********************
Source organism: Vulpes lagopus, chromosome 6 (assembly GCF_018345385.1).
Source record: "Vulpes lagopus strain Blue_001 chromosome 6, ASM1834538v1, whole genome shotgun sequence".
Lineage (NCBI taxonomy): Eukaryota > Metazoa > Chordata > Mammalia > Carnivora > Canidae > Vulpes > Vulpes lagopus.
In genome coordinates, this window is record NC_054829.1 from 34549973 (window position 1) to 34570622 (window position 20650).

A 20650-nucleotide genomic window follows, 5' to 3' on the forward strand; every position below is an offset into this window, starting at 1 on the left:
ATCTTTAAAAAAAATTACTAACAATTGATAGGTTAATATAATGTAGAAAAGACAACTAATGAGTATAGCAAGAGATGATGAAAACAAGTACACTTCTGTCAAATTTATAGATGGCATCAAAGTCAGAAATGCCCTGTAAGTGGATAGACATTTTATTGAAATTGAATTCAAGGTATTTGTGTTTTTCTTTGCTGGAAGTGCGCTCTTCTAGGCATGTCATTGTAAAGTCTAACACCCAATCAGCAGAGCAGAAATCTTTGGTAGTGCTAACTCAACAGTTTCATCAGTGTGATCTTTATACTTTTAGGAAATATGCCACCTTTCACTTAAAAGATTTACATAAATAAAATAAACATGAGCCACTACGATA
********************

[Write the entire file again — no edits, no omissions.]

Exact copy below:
Source organism: Vulpes lagopus, chromosome 6 (assembly GCF_018345385.1).
Source record: "Vulpes lagopus strain Blue_001 chromosome 6, ASM1834538v1, whole genome shotgun sequence".
Lineage (NCBI taxonomy): Eukaryota > Metazoa > Chordata > Mammalia > Carnivora > Canidae > Vulpes > Vulpes lagopus.
In genome coordinates, this window is record NC_054829.1 from 34549973 (window position 1) to 34570622 (window position 20650).

A 20650-nucleotide genomic window follows, 5' to 3' on the forward strand; every position below is an offset into this window, starting at 1 on the left:
ATCTTTAAAAAAAATTACTAACAATTGATAGGTTAATATAATGTAGAAAAGACAACTAATGAGTATAGCAAGAGATGATGAAAACAAGTACACTTCTGTCAAATTTATAGATGGCATCAAAGTCAGAAATGCCCTGTAAGTGGATAGACATTTTATTGAAATTGAATTCAAGGTATTTGTGTTTTTCTTTGCTGGAAGTGCGCTCTTCTAGGCATGTCATTGTAAAGTCTAACACCCAATCAGCAGAGCAGAAATCTTTGGTAGTGCTAACTCAACAGTTTCATCAGTGTGATCTTTATACTTTTAGGAAATATGCCACCTTTCACTTAAAAGATTTACATAAATAAAATAAACATGAGCCACTACGATA